|US5560345 *||Apr 7, 1995||Oct 1, 1996||Andreas Stihl||Start-assist device on a membrane carburetor|
|US5727531 *||Sep 5, 1996||Mar 17, 1998||Toyota Jidosha Kabushiki Kaisha||Apparatus for processing evaporated fuel|
|US6189516 *||Jul 31, 1998||Feb 20, 2001||Ford Global Technologies, Inc.||Fuel vapor extraction system|
|US6330879||Jun 27, 2000||Dec 18, 2001||Honda Giken Kogyo Kabushiki Kaisha||Evaporative emission control system for internal combustion engine|
|1||"Automotive Fuel Lines," Verlag Moderne Industie, 1998, p. 4.|
|2||George A. Lavoie et al., "A Fuel Vapor Model (FVSMOD) for Evaporative Emissions System Design and Analysis," 1998 Society of Automotive Engineers, Inc.|
|3||H. Bauer.-ed., "Gasoline Engine Management," 1999, p. 288-289, Robert Bosch GmbH.|
|4||H. Bauer.-ed., "Gasoline Engine Management," 1999, pp. 343-345, Robert Bosch GmbH.|
|5||H. Bauer.-ed., "Gasoline-Engine Management," 1999, p. 152, Robert Bosch GmbH.|
|Citing Patent||Filing date||Publication date||Applicant||Title|
|US7047951||Aug 3, 2004||May 23, 2006||Tecumseh Products Company||Centrifugally operated evaporative emissions control valve system for internal combustion engines|
|US7131430||Sep 4, 2003||Nov 7, 2006||Tecumseh Products Company||Emissions control system for small internal combustion engines|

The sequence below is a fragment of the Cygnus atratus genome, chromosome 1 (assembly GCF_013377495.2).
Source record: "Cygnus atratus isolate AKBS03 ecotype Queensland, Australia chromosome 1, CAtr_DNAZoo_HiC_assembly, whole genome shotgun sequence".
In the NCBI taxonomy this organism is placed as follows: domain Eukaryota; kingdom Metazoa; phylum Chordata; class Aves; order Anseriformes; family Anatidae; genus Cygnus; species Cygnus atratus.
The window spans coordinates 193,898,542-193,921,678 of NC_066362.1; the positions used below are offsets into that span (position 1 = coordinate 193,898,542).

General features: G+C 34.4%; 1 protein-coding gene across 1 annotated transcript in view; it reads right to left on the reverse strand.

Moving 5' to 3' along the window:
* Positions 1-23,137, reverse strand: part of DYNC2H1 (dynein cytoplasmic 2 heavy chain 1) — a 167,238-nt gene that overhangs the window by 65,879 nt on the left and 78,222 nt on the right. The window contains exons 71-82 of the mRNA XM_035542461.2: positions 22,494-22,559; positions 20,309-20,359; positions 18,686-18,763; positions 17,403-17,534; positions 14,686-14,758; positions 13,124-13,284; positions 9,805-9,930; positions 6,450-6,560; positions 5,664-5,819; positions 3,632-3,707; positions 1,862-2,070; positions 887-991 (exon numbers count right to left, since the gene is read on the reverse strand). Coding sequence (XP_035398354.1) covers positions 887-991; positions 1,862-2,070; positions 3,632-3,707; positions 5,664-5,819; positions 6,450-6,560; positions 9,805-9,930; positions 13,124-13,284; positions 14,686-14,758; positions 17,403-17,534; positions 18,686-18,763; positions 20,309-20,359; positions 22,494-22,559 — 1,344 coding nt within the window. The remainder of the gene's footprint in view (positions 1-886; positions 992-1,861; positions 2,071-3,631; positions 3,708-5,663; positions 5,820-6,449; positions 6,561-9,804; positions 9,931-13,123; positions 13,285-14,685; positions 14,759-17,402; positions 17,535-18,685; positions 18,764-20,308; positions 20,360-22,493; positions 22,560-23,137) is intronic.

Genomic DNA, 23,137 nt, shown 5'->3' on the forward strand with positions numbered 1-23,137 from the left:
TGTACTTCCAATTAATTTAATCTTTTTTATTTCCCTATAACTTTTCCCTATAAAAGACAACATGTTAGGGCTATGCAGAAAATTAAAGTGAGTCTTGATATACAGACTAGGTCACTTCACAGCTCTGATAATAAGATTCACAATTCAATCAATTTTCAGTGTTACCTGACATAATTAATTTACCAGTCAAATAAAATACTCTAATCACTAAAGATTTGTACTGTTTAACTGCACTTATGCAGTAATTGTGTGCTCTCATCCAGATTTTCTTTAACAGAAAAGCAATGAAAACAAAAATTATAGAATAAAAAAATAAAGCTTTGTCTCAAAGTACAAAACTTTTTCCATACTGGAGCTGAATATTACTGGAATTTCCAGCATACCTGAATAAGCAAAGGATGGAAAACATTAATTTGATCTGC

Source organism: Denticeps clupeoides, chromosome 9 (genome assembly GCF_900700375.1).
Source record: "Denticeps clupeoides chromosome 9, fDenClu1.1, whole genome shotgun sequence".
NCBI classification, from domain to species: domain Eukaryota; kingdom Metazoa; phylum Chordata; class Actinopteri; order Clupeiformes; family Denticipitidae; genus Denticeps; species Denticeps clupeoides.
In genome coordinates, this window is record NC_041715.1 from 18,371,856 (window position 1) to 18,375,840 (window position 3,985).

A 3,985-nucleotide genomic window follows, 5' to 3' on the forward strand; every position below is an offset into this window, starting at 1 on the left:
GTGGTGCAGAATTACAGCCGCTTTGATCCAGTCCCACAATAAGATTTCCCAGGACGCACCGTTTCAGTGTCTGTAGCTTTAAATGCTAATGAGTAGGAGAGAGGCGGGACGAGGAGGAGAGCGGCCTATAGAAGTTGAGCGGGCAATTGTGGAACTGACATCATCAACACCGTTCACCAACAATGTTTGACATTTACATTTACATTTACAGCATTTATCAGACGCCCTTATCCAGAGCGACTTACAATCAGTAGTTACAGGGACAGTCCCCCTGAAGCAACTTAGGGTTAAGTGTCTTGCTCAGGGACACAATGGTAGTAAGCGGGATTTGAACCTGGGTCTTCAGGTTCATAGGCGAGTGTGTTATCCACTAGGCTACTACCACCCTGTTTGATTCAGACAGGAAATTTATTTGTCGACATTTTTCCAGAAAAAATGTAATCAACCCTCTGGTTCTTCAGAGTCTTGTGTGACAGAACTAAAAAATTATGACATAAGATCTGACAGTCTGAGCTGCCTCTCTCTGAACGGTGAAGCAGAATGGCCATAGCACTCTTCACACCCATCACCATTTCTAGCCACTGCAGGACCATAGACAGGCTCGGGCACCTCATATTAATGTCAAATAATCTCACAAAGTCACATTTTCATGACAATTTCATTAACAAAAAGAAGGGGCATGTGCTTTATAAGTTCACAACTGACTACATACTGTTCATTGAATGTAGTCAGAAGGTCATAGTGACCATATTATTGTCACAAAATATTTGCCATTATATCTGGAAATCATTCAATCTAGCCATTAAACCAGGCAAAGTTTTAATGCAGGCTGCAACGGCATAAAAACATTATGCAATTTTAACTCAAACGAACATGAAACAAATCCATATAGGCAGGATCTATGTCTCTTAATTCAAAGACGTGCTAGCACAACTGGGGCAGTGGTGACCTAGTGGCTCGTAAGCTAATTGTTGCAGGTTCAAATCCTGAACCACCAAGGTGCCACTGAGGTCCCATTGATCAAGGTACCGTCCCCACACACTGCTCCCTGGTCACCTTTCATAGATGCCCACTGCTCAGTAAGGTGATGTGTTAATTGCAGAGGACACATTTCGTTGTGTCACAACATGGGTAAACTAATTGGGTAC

|US7159577||Oct 27, 2005||Jan 9, 2007||Briggs And Stratton Corporation||Stationary evaporative emission control system|
|US7165536||Feb 22, 2005||Jan 23, 2007||Tecumseh Products Company||Evaporative emissions control system for small internal combustion engines|
|US7213581 *||Jan 10, 2005||May 8, 2007||Delphi Technologies, Inc.||Throttle body with hydrocarbon adsorber|
|US7222612 *||Jan 27, 2005||May 29, 2007||Delphi Technologies, Inc.||Low-resistance hydrocarbon adsorber cartridge for an air intake of an internal combustion engine|
|US7267112 *||Jan 14, 2005||Sep 11, 2007||Tecumseh Products Company||Evaporative emissions control system including a charcoal canister for small internal combustion engines|
|US7278406 *||Apr 19, 2006||Oct 9, 2007||Delphi Technologies, Inc.||Spiral-wound hydrocarbon adsorber for an air intake of an internal combustion engine|
|US7290531 *||May 10, 2005||Nov 6, 2007||John Peter Halsmer||Integrated fuel supply system for internal combustion engine|
|US7610905 *||Dec 21, 2007||Nov 3, 2009||Callahan Douglas J||Passive evaporative emission control module|
|US7677226||Jul 17, 2009||Mar 16, 2010||Basf Catalysts Llc||Hydrocarbon adsorption filter for air intake system evaporative emission control|